Steamboat paddle-wheeling up the Mississippi

Last year, we booked another bucket list dream trip, this time for a Mississippi River cruise on the American Queen.  Last week, we flew with friends, Mac and Loretta, to New Orleans a day ahead of embarkation.  Loretta knows good food and where to find it, and we said please make reservations wherever she wanted to go.  We ended up in the Garden District at the Commander’s Palace and ate like royalty.  The next morning, we all walked to Jackson Square.  We only had a few hours to look around before we would be boarding the American Queen.  So we succumbed to the humorous solicitations of George to climb into his carriage and allow his trusted mule Sugar Daddy to carry us around the French Quarter.  We had a blast!  Before hoofing it back to the hotel, we wandered the French Market and paused to sit and devour beignets in a corner café. 

It was a hot and steamy river walk.  We sighed in the hotel air conditioning for a quick lunch before trekking out to the dock where we expected a long line to board the steamboat.  We were pleasantly surprised to find no line and easy boarding.  We were in our cabin in minutes and our luggage was already there, ready for us to unpack.  We decided to explore the Mark Twain library and sitting room, the ladies parlor with settees and tea service, the men’s lounge with a huge mounted fish (big-mouthed bass?) and bear, the Front Porch with refreshments, tables and chairs and a swing. 

Rick and I sat on our balcony in the stern with the paddle wheel churning white foam and read.  Reading for pure pleasure is a luxury, and I dove into Lee Sandlin’s The Wicked River, a bon voyage gift from my agent, Danielle.  It’s packed with facts and river lore, a biography of the Mississippi before it was “tamed” with levees and locks and dredged of the sawyers and preachers (trees) that could so quickly sink the smaller boats that once traveled downriver.  The Mississippi River is wide and caramel colored.  It looks so calm, but appearances can be deceiving. 

We docked at Natchez and boarded the hop-on-hop-off bus.  There was much to see and we had to pick-and-choose.  We by-passed the Rosalie Mansion in favor of the Visitors Center with a film about the town, then boarded another bus for a ride to the William Johnson House (closed) and on to Magnolia Hall for a tour.  Then on again and off to Stanton Hall.  Natchez is a lovely town with history, nature and river trails, all of which will have to wait for another trip.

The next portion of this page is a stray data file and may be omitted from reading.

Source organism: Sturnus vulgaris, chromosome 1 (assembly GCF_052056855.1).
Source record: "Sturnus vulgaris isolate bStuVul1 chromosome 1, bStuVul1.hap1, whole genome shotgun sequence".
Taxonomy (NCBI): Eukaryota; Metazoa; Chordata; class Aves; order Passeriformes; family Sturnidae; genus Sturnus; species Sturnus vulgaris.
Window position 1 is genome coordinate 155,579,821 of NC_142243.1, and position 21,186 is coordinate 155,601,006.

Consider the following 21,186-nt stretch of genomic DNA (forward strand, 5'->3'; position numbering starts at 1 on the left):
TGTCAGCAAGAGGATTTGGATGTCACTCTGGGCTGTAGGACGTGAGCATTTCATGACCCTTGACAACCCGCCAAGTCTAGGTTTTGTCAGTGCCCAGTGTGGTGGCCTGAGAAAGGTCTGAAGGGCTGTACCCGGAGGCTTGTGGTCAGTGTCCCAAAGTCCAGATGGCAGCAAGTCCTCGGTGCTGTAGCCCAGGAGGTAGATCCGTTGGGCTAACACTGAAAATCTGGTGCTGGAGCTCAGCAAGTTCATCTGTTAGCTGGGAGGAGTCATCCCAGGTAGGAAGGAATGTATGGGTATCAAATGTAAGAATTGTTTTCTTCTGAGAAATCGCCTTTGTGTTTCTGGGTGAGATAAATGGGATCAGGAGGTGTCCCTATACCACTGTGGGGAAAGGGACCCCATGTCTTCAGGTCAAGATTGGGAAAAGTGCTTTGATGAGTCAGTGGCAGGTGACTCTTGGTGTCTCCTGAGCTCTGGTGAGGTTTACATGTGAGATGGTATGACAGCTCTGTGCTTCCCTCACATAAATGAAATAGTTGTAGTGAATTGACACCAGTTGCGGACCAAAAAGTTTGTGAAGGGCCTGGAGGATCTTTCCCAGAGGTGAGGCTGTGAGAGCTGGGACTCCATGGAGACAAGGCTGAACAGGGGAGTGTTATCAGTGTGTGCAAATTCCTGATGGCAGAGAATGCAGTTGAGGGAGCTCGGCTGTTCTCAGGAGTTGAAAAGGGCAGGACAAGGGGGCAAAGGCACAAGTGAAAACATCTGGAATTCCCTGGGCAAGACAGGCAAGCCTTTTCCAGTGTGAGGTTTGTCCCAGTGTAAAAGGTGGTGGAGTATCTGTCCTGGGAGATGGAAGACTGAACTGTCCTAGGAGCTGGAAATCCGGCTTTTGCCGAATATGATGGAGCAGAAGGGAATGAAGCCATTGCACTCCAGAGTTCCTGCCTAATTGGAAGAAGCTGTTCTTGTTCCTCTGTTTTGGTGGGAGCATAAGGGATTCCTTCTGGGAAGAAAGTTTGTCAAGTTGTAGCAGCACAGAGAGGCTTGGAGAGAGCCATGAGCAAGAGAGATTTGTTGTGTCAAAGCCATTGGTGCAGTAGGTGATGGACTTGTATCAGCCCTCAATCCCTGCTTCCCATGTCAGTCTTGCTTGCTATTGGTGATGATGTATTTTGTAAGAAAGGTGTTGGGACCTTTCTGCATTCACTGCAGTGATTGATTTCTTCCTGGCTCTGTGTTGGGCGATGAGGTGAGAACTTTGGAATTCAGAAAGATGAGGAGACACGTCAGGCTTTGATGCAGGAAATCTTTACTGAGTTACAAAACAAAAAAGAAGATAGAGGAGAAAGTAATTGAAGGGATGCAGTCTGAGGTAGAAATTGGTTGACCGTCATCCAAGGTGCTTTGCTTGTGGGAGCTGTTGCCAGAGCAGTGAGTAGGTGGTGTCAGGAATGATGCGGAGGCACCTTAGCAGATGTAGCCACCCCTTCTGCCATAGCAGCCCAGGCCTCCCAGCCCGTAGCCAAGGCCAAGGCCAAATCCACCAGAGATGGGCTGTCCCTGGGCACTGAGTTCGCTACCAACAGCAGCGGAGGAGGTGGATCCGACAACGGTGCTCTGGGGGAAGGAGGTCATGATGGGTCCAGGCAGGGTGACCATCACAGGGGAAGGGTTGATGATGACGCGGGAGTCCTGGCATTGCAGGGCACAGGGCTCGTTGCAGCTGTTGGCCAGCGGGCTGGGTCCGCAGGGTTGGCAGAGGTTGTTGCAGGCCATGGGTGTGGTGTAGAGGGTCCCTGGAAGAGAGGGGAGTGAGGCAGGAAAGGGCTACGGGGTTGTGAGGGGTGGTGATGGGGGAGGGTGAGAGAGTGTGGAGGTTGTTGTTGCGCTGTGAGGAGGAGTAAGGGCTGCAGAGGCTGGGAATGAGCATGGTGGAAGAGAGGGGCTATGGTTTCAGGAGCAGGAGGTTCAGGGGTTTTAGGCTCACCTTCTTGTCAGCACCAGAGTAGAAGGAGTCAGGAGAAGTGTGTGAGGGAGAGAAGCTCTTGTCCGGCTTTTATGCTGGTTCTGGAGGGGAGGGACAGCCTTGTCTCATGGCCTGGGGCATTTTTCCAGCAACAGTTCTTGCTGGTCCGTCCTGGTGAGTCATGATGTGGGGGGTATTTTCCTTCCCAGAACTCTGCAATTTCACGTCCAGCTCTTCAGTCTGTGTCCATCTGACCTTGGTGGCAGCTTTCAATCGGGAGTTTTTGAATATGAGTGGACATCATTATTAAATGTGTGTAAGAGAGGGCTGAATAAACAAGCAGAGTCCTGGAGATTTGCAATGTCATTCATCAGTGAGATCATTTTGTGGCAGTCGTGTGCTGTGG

Next port of call was Vicksburg.  While Rick and Mac went off to the battlefield, Loretta and I boarded the bus and road around town before getting off at the Anchuca Mansion.  Jefferson Davis gave his last public address from the balcony of this grand home which is now a beautiful B&B.  We didn’t wait for the bus, enjoying the walk to the Old Court House Museum. 

Helena was an even smaller town.  After a quick visit to the Delta Cultural Center, we rode to St. Mary’s Catholic Church and walked to Fort Curtis, then to the Moore-Hornor House and on to the Pillow-Thompson House and Helena Museum (which had an amazing exhibit of Thomas Edison memorabilia the Smithsonian would love to grab).  We waited out front in the shade of a crepe myrtle for the last bus to the American Queen. 

Considering the leisurely pace on the river, the week was carrying us on white water.  We disembarked in Memphis and had a city tour with the final stop at Graceland.  Rick has been an Elvis Presley fan for years, along with almost every other human on the bus (who could sing some of his songs and did).  Unlike some of the stars of today, Elvis Presley’s home was not ostentatious and enormous.  It was a home, large and southern, with one section turned into a trophy room and museum of his movies and performances, an out-building recording studio and firing range.  A separate building across the street held his car collection, and he had two airplanes (not an entire fleet like John Travolta).  What impressed me most was how generous Elvis Presley was and how many charitable organizations he supported.  I also didn’t realize how many Gospel albums he recorded (and bought three when I did).  

We thoroughly enjoyed our river adventure. We’d like to go back again someday, rent a car and drift north through all those charming little river towns with their beautiful antebellum homes, lovely magnolia and crepe myrtle lined streets, local museums and friendly citizenry – and soak in the history.